# Use inference rules to deduce the following conclusions from the following sets of premises: a) Premises: p ∨ q q → r, p ∧ s → t, ¬r, ¬q → u ∧ s Conclusion: t b) Premises: (p ∧ t) → (r ∨ s), q → (u ∧ t), u → p, ¬s Conclusion: q → r

## a. Solution for - Premises: p ∨ q, q → r, p ∧ s → t, ¬r, ¬q → u ∧ s Conclusion: t

1 | q → r | Premise |

2 | ¬ r | Premise |

3 | ¬ q | Modus Tollens of 1 and 2 |

4 | p ∨ q | Premise |

5 | p | Disjunctive syllogism of 5 and 4 |

6 | ¬q → u ∧ s | Premise |

7 | ¬ q | Copy 3 |

8 | u ∧ s | Modus Ponens of 7 and 6 |

9 | s | Simplification of 8 |

10 | p | Copy 5 |

11 | p ∧ s | Conjunction of 9 and 10 |

12 | p ∧ s → t | Premise |

13 | t | Modus Ponens of 11 and 12 |

By arriving at the conclusion "t", the argument is proven.

∴ The premise and conclusion is valid.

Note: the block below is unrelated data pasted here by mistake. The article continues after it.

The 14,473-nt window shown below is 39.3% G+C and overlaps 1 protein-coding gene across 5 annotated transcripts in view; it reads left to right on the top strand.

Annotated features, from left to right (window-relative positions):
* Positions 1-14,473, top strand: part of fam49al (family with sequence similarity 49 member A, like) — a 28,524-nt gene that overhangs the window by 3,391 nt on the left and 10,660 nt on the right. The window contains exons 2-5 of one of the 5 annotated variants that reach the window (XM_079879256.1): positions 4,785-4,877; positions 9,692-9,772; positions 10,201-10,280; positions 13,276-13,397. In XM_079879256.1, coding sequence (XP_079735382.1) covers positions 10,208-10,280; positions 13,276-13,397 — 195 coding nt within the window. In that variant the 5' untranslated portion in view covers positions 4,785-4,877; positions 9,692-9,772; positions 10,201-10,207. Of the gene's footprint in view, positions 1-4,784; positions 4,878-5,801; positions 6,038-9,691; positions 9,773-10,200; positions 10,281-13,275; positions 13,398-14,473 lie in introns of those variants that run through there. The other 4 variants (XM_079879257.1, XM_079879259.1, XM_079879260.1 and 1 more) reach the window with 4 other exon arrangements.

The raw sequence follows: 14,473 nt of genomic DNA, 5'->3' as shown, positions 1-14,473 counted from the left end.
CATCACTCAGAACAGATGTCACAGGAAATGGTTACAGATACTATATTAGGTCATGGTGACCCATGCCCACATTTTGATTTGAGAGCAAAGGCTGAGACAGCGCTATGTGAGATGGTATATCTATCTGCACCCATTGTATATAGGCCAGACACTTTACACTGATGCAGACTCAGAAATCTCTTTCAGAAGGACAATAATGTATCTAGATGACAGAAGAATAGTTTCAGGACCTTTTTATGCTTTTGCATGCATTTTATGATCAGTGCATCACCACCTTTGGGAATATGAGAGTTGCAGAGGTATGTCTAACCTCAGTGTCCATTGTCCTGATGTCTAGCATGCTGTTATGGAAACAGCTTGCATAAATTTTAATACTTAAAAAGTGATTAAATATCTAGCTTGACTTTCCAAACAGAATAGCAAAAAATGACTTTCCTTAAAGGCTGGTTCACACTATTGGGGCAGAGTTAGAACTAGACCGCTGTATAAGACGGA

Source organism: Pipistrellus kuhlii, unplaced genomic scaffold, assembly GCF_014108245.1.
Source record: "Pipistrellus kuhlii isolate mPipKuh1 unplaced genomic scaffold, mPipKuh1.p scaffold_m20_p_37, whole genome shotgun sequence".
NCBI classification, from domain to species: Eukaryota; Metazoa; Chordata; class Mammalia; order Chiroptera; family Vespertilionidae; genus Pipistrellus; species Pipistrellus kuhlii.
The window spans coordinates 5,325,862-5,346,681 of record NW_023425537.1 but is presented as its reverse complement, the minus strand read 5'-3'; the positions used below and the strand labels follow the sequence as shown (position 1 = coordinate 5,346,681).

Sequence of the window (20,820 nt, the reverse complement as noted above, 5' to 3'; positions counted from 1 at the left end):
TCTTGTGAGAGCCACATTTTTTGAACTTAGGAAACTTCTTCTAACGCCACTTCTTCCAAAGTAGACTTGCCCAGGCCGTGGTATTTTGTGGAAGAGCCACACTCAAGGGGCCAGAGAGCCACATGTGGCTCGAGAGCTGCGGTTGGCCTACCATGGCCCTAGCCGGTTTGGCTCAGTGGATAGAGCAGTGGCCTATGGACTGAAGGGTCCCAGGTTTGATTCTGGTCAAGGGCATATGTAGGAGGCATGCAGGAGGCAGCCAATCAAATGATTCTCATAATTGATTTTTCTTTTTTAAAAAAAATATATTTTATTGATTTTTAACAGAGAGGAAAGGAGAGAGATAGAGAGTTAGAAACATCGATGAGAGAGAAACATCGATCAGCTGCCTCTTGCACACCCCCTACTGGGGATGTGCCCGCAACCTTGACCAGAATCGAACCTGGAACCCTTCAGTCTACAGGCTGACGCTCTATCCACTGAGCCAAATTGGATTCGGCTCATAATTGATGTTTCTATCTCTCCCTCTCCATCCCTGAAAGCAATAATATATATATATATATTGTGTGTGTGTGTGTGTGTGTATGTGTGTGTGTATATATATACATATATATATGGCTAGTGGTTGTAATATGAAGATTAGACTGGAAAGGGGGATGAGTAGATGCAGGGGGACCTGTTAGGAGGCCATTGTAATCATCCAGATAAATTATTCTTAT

## b. Solution for - Premises: (p ∧ t) → (r ∨ s), q → (u ∧ t), u → p, ¬s Conclusion: q → r

Since the above argument includes a proposition "q", the argument above will be valid, if the argument with the following premise and conclusion below is valid.

Knowing this, we can rewrite

Premises: (p ∧ t) → (r ∨ s)

q → (u ∧ t)

u → p

¬s

Conclusion: q → r

as

Premise: (p ∧ t) → (r ∨ s)

q → (u ∧ t)

u → p

¬s

q

Conclusion: r

Observe the two propositions and how they differ from each other. If we can prove that the second proposition is valid, it automatically means that the first (original) proposition is also valid.

1 | q → (u ∧ t) | Premise |

2 | q → u | Simplification of 1 |

3 | u → p | Premise |

4 | q → p | Hypothetical Syllogism of 2 and 3 |

5 | q → t | Simplication of 1 |

6 | q → (p ∧ t) | Conjunction of 4 and 5 |

7 | (p ∧ t) → (r ∨ s) | Premise |

8 | q → (r ∨ s) | Hypothetical Syllogism of 6 and 7 |

9 | q | Premise |

10 | r ∨ s | Modus Ponens of 8 and 9 |

11 | ¬s | Premise |

12 | r | Disjunctive syllogism of 10 and 11 |